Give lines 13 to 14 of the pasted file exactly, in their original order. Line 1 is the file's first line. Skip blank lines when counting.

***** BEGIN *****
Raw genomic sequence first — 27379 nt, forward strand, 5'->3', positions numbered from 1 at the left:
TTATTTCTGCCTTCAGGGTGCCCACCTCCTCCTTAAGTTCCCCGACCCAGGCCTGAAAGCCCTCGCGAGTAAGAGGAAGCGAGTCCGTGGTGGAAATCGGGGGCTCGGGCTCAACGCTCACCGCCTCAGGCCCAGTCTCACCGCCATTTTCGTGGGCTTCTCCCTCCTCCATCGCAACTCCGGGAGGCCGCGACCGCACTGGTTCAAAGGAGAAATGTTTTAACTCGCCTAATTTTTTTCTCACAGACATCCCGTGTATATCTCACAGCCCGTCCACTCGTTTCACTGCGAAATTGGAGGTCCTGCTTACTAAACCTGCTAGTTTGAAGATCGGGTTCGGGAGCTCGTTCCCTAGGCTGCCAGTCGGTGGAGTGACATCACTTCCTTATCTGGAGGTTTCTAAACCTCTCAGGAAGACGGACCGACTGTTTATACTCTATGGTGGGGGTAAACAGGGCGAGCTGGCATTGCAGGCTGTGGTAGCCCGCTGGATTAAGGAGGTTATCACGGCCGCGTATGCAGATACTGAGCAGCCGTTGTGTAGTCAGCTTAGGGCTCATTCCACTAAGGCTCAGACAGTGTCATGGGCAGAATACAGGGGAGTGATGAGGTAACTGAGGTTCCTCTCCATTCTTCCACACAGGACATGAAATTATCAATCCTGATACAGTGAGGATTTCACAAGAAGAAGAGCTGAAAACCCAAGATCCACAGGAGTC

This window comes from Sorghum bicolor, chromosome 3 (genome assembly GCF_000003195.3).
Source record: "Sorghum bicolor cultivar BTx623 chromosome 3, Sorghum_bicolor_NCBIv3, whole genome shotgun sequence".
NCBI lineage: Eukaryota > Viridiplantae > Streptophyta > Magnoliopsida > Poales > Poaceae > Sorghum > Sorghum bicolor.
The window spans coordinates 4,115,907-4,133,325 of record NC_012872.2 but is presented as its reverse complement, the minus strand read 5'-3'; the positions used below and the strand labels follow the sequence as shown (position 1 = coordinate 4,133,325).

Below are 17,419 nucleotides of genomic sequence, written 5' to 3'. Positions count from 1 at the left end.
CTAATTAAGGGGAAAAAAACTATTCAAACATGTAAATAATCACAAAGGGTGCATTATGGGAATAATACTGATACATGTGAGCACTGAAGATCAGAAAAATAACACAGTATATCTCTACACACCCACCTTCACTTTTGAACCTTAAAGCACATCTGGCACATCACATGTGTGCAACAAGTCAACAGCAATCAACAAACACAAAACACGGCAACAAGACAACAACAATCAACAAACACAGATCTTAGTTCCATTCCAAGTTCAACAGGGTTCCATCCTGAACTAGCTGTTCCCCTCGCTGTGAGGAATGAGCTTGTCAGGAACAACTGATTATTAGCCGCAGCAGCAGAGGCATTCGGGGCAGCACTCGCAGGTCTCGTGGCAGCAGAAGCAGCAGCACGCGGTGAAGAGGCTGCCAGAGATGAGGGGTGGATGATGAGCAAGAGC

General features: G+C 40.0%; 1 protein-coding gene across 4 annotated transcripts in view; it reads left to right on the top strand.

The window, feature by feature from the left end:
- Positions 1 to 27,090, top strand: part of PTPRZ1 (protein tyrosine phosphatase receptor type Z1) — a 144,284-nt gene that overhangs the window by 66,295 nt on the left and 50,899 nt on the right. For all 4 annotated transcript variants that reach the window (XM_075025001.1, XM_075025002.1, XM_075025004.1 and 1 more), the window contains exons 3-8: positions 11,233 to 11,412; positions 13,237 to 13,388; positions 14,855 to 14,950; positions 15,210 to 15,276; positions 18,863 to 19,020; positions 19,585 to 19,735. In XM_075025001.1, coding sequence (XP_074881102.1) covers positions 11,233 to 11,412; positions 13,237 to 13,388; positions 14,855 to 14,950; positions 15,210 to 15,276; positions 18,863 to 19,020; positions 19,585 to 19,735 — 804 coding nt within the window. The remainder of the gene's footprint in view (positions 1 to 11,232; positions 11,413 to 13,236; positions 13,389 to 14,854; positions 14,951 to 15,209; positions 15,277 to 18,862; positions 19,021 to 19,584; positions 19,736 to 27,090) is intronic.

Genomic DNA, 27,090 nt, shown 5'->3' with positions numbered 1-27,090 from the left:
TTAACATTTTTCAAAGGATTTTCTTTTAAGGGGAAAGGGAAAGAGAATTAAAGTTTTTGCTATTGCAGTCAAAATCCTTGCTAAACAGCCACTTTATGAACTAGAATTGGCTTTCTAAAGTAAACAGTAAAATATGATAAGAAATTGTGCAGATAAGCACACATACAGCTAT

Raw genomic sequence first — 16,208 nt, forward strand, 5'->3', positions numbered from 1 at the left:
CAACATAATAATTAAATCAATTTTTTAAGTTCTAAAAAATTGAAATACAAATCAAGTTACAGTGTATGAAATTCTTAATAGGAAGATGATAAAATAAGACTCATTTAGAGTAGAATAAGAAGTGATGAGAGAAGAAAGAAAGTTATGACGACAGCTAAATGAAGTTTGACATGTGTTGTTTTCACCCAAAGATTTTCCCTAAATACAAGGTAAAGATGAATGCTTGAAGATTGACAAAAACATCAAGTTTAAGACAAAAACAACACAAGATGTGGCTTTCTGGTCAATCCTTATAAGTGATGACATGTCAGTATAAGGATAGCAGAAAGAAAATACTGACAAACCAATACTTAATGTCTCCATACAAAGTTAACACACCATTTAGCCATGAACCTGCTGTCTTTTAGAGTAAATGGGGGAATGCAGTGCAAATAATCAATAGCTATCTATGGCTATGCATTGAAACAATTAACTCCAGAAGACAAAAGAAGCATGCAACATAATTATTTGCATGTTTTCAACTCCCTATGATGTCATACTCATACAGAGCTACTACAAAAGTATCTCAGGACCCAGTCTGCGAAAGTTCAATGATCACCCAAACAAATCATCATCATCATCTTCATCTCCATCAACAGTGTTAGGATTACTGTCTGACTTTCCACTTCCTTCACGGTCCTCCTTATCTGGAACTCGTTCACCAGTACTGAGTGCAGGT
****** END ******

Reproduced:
TTAACATTTTTCAAAGGATTTTCTTTTAAGGGGAAAGGGAAAGAGAATTAAAGTTTTTGCTATTGCAGTCAAAATCCTTGCTAAACAGCCACTTTATGAACTAGAATTGGCTTTCTAAAGTAAACAGTAAAATATGATAAGAAATTGTGCAGATAAGCACACATACAGCTAT

Raw genomic sequence first — 16,208 nt, forward strand, 5'->3', positions numbered from 1 at the left: